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java – Identify whether HTTP requests from Android App or not? and then respond appropriately

Posted by: admin July 12, 2020 Leave a comment


My Android App has an App Widget associated with it which is updated every 10 minutes on an Android Device. These updates send HTTP requests for data to the servers and parse the server response and updates the App as required.

As of now if you ping that URL from the browsers on your laptop or PC the server will respond and update whatever is required in the database on the server.

What I want to do is when the HTTP requests are received at the server, I want to identify if the request came from my Android App from an Android device and then respond with the data. I would like to change the code in the PHPs on the server in a way that they would display or redirect to some page if the HTTP request came from a browser or anything else except for my Android App.

Typical HTTP requests from the Apps are like http://example.com/abc.php?usera=abc&datab=xyz

I don’t want to respond to this URL in the same way if it is coming from anywhere else except from the Android App. Is this possible? What would be a good way to achieve this..

Thanks for your help.

How to&Answers:

You can add a signature to the request and then check it on server-side.

Just take the query and add one secret word at the end, then make a MD5 of it that you can send as an header (or use as a user-agent). And on the server you do the same and check if the checksum is the same.

To make it a bit safer you can make a timestamp so the request only will be valid for a short time.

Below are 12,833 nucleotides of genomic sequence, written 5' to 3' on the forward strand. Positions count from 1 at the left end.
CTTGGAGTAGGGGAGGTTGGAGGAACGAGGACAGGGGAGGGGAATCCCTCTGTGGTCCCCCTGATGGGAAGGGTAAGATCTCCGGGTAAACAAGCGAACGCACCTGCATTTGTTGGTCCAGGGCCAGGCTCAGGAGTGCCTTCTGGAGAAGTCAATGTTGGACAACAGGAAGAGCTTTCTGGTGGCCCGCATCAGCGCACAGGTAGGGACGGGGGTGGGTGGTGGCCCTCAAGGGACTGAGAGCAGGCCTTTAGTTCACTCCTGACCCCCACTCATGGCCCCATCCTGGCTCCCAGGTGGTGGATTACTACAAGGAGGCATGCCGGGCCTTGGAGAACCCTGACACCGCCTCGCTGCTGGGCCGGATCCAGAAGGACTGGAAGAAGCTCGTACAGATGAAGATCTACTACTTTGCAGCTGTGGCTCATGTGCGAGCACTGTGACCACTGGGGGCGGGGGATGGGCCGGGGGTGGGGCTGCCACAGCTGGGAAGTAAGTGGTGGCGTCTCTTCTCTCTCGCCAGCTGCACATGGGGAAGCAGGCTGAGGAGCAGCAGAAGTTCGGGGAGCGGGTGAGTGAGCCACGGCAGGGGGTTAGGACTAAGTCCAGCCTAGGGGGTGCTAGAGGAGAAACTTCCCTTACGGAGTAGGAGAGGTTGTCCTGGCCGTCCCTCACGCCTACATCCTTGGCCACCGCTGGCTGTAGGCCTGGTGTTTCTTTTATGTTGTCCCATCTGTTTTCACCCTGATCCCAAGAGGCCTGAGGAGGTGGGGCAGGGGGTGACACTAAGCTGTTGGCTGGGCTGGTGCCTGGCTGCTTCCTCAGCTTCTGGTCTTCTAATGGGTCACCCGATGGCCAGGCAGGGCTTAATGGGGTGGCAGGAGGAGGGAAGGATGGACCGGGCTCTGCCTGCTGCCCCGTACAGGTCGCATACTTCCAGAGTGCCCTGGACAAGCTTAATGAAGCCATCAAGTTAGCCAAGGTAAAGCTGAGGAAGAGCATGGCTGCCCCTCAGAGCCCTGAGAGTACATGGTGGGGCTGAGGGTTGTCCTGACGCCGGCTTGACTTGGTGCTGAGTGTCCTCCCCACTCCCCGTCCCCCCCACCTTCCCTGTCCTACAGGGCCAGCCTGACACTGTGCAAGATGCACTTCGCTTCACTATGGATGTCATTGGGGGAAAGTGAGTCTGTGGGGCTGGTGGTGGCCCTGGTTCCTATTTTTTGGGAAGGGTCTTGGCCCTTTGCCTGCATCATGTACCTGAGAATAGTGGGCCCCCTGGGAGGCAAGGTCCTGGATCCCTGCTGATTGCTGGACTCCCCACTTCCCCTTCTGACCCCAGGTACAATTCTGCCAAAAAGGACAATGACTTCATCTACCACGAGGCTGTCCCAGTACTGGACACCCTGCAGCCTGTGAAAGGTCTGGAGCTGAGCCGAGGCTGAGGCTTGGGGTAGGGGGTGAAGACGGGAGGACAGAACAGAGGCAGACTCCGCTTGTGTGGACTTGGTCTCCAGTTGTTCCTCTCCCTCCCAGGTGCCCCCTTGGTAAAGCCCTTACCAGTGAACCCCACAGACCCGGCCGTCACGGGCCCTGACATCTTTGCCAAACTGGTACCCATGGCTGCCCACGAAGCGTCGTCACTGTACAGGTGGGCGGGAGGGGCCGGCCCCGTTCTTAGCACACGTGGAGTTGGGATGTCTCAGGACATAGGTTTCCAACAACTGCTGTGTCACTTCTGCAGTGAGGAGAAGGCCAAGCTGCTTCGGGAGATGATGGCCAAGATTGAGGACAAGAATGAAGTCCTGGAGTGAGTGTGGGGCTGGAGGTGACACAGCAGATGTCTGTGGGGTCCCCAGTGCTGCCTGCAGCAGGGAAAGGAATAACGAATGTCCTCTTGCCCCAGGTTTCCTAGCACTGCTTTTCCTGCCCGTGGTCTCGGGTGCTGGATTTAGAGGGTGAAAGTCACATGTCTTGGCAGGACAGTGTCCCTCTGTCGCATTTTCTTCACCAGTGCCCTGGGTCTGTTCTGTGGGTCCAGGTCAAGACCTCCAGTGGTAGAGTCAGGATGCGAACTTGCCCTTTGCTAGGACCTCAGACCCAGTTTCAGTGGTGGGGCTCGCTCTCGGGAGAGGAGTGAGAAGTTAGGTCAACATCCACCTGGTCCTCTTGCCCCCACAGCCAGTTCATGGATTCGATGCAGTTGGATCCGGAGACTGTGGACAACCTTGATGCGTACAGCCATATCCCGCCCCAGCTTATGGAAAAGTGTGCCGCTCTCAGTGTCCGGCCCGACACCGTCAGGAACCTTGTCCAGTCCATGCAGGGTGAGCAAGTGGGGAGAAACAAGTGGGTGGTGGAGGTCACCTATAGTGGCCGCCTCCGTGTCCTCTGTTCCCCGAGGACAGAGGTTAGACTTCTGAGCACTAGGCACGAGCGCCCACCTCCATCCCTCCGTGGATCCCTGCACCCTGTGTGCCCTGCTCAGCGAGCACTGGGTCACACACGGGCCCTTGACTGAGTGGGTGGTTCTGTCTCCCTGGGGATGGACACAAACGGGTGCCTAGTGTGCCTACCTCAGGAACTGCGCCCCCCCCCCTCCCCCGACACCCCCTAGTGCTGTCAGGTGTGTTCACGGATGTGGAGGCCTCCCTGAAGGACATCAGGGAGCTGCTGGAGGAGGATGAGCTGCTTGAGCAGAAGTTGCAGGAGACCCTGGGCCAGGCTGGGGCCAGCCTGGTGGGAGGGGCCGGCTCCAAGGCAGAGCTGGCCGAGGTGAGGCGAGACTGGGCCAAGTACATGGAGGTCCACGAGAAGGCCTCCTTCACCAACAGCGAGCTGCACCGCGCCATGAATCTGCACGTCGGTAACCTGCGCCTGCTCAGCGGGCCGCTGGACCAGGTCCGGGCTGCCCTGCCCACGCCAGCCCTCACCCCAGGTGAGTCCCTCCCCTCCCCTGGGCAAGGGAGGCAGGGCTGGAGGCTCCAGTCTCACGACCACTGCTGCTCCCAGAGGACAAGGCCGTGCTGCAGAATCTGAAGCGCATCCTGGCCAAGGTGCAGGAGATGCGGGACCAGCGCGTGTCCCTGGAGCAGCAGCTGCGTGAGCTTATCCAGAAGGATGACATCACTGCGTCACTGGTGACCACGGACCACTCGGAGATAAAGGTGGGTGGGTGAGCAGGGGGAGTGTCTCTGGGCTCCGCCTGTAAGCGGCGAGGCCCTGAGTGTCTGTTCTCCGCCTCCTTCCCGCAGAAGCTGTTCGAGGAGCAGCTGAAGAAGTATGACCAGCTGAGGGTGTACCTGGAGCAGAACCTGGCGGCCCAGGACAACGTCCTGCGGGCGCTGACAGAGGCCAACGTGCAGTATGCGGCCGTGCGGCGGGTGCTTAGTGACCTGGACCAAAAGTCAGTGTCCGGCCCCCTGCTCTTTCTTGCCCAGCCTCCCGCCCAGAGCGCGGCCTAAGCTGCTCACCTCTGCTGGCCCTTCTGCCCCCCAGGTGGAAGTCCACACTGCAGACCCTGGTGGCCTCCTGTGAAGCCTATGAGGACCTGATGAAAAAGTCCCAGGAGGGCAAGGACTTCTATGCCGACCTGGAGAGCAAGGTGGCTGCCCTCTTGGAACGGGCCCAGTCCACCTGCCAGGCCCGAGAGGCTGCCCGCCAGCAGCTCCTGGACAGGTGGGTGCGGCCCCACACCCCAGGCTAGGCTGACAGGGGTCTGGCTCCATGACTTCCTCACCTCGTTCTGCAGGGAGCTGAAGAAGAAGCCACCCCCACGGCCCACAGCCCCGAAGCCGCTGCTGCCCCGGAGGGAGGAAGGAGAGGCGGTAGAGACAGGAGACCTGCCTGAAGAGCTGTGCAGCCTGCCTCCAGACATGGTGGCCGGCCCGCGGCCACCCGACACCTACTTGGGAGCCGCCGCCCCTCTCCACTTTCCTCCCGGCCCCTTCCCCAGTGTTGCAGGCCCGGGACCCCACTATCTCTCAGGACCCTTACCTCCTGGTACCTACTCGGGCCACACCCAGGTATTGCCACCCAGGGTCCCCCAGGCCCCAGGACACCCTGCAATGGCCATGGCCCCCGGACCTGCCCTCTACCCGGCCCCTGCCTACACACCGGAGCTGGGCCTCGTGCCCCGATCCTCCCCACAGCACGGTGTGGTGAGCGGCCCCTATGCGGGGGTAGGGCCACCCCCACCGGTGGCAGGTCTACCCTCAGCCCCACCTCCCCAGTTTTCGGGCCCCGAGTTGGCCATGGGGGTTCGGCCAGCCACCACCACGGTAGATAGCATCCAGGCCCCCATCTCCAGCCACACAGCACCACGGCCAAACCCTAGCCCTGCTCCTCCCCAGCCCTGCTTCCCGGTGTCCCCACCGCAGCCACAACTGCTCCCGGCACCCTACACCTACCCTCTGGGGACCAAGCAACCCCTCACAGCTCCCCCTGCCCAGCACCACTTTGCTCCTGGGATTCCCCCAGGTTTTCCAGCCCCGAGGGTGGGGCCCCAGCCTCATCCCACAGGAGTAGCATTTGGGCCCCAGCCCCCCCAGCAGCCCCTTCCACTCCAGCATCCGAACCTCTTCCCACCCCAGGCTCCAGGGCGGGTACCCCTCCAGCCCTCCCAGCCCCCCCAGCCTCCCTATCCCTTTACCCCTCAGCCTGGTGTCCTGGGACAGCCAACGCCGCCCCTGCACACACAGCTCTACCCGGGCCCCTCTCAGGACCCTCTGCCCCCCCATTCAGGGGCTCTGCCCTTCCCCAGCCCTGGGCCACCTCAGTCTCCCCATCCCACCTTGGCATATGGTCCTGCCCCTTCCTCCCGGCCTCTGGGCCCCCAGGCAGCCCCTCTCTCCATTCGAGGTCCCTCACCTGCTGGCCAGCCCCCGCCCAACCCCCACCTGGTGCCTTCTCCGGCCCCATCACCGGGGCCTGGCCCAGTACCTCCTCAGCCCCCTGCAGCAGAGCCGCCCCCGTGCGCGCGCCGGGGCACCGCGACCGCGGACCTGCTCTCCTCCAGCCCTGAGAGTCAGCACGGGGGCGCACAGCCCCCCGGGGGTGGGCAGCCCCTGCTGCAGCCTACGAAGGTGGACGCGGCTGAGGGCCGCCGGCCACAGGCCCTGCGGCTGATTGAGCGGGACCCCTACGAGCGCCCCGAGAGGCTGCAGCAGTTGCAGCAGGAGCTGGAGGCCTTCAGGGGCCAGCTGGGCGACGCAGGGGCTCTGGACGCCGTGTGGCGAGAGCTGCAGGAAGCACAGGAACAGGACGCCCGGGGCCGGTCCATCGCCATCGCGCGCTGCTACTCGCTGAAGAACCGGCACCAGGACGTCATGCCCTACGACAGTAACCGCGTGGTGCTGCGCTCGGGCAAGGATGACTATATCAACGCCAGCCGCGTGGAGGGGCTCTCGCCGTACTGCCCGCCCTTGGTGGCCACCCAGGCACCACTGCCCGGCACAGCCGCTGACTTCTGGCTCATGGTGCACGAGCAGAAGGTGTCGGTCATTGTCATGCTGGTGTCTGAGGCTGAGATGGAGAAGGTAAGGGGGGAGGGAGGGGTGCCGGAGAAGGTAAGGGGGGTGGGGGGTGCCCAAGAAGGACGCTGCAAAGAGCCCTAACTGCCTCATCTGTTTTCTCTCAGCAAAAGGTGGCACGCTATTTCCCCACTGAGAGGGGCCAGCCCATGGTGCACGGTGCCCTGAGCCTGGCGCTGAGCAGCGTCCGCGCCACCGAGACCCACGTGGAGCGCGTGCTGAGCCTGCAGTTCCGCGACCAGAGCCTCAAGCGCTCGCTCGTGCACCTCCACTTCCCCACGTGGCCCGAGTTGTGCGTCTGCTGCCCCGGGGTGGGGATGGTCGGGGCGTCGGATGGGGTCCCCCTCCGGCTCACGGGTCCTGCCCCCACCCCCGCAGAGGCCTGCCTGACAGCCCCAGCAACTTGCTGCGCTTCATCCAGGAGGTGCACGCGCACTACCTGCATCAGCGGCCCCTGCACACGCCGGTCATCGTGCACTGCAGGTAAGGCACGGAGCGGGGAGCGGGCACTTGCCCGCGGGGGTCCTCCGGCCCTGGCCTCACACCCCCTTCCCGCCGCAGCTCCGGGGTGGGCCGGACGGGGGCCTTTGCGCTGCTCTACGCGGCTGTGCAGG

Make your query look like http://example.com/abc.php?usera=abc&datab=xyz&timestamp=123456789 where timestamp is the current time (in unix time stamp) and add this in your app:

public static String makeCheck(String url)
    URL u=new URL(url);
    MessageDigest md = MessageDigest.getInstance("MD5");
    BigInteger bn = new BigInteger(1,md.digest("A_SECRET_WORD".getBytes()));
    return bn.toString(16);

And when you need to add the header use something like:

request.addHeader("X-CHECKSUM", makeCheck(url) );

Then on your server you can use:

    // Wrong checksum


if ( $_GET['timestamp']>(time()+$timediff) || $_GET['timestamp']<(time()-$timediff) ) {
    // Bad timestamp

Remember to be a bit slack on the timestamp since your servers clock and the phones clock can be off sync a bit.


The typical way of doing this is using the User-Agent header in the HTTP request. if the request comes from the standard browser, it will uniquely identify both the hardware and software. For example a Nexus One running Froyo will have the following User-Agent:

Mozilla/5.0 (Linux; U; Android 2.2; en-us; Nexus One Build/FRF91) AppleWebKit/533.1 (KHTML, like Gecko) Version/4.0 Mobile Safari/533.1

However, if you’re using HttpClient to make requests from your app, you can customise the User-Agent header that HttpClient uses as demonstrated in this answer: Android HTTP User Agent.

On the server-side you can use a regex match on the user-Agent header to determine whether a request has originated from your Android app, and send the appropriate response.


When you create the HttpClient in android you can set the following

 client.getParams().setParameter(CoreProtocolPNames.USER_AGENT, "MY Android device identifier");

This set the USER_AGENT for each http request send to your server. On your server you can retrieve the USER_AGENT to determine that the request came from your android device


If the actual request is the same (for instance, you are not able to add a POST or GET variable to actively identify your request), you’d have to rely on other things, like user-agent.

While you can set them according to your wishes in your app (also see @mark_bakker nd @mark_allison ‘s answers), you should be aware that there are ways to mess with this, so don’t use it for stuff you really don’t want other users to see.

  • An android user could in theory change the user_agent string between the request leaving your app and the request leaving his/her network. So don’t use it for “Android users didn’t pay, so should not see this/that info” applications
  • The other way around, non-android users can change their user-agent too obviously, so if you have content only your paying android-users should see, they might fake the string.

In the end it might be better to just change your request if you can: you want a different reply, you should do a different request is my opinion.